Managed and maintained by volunteers – funded by voluntary contributions
From left to right: Les Bedford, Shelley West (Banner Homes), Peter Davies, Roger Headey
One of the six replacement noticeboards erected in 2013, all of them kindly sponsoredWe are extremely grateful to all our sponsors for their generous support. The sponsors were: the former Banner Homes (the board pictured); Friends of Hadley Common; Statons; Fusion Residential and the Hadley Angling and Preservation Society..
The legal title to the Common is vested in the Trustees, who hold it in trust for the commoners, and who must be a party to any lease or licence which is granted
The responsibility for overseeing the management of the Common lies with the Management Committee which meets about three times a year. It is this committee which decides on the policies to be followed. These policies are recorded in a Management Plan and a Woodland Management Plan which are adopted after consultation with appropriate outside bodies. The Management Committee also appoints two Curators and a Timber Committee.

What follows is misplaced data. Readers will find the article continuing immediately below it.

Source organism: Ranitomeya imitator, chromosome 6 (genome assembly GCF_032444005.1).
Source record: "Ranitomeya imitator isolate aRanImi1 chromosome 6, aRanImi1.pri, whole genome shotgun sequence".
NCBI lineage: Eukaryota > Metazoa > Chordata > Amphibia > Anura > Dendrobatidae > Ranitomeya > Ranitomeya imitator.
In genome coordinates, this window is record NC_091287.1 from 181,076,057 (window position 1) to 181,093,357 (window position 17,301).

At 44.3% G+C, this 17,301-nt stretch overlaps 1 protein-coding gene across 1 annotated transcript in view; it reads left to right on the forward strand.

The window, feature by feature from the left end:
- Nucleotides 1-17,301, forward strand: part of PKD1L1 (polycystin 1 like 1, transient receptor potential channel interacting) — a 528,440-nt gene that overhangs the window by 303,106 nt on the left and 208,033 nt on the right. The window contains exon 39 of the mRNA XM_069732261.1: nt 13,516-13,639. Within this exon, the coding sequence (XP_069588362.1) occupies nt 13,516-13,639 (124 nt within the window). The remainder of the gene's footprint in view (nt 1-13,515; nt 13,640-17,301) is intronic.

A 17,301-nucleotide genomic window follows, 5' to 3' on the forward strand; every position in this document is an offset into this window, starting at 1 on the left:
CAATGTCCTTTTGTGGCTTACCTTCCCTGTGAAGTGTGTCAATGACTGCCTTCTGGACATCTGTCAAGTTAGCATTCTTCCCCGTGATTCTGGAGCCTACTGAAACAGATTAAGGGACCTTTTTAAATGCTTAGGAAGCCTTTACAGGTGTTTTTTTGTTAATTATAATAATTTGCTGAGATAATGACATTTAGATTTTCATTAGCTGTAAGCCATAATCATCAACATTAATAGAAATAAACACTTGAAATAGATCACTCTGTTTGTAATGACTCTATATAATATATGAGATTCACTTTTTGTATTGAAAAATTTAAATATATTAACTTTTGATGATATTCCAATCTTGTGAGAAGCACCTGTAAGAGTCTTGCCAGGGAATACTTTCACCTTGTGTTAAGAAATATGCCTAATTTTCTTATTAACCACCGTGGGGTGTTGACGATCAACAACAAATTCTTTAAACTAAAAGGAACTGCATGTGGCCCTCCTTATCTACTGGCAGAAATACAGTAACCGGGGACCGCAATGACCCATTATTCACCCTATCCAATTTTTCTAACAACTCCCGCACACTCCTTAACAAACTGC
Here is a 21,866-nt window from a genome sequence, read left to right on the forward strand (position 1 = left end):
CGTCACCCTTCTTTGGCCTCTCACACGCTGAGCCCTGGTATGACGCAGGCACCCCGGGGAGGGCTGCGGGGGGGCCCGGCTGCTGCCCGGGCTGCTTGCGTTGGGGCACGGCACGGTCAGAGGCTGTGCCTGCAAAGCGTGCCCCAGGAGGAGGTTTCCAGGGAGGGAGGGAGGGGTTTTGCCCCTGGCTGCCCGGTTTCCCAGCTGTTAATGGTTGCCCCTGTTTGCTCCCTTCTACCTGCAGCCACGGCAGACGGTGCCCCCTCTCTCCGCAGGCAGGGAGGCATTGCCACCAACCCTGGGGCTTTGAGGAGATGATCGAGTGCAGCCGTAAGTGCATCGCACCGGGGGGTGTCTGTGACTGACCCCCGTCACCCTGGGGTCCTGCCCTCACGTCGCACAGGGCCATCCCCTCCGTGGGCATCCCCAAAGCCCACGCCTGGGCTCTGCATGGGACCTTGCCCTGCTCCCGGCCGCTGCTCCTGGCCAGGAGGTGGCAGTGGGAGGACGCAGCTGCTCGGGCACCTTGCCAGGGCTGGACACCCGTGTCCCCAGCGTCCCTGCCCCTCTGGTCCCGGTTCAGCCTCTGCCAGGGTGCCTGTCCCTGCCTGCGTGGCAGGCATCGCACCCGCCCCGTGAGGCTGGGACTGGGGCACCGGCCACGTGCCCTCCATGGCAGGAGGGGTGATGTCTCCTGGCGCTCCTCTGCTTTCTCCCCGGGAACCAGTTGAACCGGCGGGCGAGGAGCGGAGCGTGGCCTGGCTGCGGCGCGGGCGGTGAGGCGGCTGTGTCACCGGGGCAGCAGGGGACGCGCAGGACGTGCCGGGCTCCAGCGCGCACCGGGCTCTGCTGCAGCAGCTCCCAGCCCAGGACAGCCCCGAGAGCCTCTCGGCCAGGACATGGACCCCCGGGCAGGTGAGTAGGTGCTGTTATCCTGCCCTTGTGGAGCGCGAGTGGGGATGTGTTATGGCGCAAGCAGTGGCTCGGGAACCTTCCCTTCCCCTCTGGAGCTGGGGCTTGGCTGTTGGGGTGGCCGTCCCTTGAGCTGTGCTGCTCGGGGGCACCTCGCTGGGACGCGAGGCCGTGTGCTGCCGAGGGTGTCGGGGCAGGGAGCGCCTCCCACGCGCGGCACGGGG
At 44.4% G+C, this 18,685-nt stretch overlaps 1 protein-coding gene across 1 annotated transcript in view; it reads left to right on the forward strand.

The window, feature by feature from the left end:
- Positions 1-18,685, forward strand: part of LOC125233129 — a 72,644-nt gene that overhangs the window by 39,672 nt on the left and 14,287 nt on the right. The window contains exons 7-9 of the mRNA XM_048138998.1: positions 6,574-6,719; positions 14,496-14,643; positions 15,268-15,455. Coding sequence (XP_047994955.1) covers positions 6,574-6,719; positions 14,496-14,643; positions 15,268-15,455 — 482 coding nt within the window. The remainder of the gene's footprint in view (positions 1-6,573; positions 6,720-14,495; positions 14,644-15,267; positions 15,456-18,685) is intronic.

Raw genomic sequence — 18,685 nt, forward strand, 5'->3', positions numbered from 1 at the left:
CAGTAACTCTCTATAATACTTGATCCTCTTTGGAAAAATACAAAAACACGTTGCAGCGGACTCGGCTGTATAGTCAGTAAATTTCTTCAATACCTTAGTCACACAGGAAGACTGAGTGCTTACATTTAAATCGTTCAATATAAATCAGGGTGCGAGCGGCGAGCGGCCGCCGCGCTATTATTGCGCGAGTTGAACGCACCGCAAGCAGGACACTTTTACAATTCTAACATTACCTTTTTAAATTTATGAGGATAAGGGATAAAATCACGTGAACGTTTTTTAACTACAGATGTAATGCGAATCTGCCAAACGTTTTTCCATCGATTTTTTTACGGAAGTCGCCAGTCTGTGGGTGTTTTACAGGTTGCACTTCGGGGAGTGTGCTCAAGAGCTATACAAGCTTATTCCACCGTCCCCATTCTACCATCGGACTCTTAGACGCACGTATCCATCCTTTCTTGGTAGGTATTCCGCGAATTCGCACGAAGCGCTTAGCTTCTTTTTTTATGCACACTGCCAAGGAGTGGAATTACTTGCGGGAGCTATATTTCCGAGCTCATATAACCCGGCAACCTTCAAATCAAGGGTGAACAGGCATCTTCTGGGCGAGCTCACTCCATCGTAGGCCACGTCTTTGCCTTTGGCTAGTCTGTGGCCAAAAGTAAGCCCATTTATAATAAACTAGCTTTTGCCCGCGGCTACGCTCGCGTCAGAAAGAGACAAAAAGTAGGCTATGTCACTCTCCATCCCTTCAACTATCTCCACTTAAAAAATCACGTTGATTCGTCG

Woodland Management - Plans drawn up as part of a tree safety survey in 2010/11
Day to day management is in the hands of the two Curators who work to the Management Plan in running the affairs of the Common. The legal and secretarial side is looked after by the Clerk to the Trustees, a local solicitor, who keeps the minutes and conducts much of the correspondence.
Once a year, usually in July, the Commoners hold their Annual General Meeting, at which they receive the report and accounts of the Curators for the year to 15th March and elect a Management Committee. Notice of the meeting is given on the Common notice boards and all local residents are encouraged to attend. Anyone is permitted to speak, although, in order to comply with the Enfield Chace Act, only Commoners are allowed to vote on the formal resolutions. This meeting provides an excellent opportunity for the views of local residents to be made known.
Photo: Alan Magnus
Pond Management - Dredging Gladsmuir Pond. The dense growth of bulrushes needed to be cleared to restore the pond to its original condition. It looked very barren after treatment but the dormant seed bank has subsequently generated vigorous growth.